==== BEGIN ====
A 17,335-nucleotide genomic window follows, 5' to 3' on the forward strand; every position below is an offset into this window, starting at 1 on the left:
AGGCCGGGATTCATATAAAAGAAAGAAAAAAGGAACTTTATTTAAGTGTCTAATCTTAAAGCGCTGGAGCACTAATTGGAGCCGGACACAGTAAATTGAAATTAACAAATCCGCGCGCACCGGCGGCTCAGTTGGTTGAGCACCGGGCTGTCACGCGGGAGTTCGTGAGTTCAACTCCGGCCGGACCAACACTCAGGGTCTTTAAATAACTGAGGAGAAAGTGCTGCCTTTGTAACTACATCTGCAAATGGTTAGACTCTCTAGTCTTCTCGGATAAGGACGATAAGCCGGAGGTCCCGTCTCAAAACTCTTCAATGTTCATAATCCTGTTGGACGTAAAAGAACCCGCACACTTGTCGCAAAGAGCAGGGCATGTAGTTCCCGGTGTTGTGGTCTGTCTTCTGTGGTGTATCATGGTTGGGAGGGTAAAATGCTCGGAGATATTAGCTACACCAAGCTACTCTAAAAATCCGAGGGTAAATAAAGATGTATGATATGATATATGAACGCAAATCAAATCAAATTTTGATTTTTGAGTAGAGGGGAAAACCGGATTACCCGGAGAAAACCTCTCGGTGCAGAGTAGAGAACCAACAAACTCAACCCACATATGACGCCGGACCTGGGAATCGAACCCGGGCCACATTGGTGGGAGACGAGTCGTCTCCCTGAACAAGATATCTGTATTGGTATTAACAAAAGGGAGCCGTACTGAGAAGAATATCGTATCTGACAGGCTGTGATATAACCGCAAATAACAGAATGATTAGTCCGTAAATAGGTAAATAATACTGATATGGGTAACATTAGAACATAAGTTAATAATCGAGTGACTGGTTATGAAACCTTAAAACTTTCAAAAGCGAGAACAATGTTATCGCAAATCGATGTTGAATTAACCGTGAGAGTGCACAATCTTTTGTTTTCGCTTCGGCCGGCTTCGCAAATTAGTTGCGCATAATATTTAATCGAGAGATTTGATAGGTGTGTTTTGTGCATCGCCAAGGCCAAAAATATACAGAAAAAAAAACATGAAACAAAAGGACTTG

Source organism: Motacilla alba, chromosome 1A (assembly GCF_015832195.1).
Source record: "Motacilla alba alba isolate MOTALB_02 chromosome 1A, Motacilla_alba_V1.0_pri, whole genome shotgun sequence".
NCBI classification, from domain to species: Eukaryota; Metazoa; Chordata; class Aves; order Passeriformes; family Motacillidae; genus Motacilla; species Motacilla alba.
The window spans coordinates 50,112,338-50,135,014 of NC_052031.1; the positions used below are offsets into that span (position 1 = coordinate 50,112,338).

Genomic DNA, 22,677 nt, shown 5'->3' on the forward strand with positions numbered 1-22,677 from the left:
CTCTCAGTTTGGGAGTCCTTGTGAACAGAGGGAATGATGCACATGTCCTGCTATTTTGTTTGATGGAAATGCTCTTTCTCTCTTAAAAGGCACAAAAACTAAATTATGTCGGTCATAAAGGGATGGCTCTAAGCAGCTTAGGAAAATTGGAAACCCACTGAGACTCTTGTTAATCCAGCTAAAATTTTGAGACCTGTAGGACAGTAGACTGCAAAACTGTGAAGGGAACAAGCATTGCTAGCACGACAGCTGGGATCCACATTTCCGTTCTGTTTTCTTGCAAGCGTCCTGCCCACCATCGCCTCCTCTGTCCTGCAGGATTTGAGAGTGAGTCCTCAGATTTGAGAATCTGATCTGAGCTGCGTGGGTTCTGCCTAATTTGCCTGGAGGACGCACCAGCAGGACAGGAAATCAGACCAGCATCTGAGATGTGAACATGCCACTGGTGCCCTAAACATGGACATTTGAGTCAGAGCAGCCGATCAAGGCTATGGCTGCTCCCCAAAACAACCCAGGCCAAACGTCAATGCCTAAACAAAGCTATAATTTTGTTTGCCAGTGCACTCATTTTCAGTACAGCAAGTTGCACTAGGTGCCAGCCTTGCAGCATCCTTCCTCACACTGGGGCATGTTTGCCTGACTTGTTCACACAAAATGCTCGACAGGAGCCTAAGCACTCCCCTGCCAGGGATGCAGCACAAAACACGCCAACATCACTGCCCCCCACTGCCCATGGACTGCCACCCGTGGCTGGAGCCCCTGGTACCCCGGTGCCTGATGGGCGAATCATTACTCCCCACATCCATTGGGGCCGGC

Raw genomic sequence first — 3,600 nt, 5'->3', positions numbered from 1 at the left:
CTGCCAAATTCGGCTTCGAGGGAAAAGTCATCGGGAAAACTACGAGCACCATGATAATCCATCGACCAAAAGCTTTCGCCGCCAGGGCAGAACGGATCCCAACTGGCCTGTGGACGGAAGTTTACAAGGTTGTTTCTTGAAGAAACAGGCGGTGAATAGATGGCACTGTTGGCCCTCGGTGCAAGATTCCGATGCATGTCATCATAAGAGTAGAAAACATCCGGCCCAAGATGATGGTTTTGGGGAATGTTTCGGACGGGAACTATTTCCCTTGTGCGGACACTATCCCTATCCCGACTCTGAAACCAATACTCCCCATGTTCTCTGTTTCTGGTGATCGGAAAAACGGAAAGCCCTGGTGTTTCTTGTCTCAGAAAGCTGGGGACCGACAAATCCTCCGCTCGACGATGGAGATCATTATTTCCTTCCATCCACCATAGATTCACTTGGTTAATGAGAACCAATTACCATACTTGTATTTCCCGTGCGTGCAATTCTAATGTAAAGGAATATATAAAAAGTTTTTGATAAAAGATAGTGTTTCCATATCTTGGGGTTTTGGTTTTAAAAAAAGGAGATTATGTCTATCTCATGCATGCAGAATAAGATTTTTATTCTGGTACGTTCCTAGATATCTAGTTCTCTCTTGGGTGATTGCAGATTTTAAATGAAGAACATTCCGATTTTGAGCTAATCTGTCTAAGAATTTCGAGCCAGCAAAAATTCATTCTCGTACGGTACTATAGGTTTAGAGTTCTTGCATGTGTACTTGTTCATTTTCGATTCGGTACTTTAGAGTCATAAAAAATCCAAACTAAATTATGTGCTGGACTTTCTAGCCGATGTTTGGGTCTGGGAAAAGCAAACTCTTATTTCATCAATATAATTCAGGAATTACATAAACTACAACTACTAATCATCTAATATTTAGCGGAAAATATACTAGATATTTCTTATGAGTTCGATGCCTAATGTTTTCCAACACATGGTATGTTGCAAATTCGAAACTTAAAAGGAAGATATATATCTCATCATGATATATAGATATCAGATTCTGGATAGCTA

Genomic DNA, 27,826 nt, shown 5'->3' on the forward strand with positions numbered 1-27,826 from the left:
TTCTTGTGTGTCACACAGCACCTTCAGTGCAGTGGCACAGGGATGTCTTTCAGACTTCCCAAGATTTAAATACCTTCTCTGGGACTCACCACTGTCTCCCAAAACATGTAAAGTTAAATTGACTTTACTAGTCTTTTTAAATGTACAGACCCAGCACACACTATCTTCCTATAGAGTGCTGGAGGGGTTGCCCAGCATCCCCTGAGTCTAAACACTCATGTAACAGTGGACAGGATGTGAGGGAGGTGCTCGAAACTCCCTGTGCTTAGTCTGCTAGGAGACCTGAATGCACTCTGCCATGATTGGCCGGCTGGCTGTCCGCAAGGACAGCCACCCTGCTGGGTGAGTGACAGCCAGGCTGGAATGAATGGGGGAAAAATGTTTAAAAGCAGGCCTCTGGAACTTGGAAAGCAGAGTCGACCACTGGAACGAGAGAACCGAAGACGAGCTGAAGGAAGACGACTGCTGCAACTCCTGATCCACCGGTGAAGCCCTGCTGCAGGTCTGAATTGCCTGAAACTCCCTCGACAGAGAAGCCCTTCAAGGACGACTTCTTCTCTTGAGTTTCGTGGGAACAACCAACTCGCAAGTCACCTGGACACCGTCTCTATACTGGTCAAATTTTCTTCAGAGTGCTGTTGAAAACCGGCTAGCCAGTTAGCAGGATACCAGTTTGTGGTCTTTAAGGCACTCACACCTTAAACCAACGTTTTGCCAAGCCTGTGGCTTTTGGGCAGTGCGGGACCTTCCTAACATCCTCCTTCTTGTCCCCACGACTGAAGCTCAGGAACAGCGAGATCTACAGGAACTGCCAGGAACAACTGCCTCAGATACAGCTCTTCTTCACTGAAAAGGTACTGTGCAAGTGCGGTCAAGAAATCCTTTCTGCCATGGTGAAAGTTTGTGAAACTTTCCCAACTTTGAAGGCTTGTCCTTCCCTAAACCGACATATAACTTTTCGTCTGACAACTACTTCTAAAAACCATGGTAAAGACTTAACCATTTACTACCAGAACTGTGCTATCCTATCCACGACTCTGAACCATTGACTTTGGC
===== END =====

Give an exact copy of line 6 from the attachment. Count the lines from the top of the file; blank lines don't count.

The window spans coordinates 50,112,338-50,135,014 of NC_052031.1; the positions used below are offsets into that span (position 1 = coordinate 50,112,338).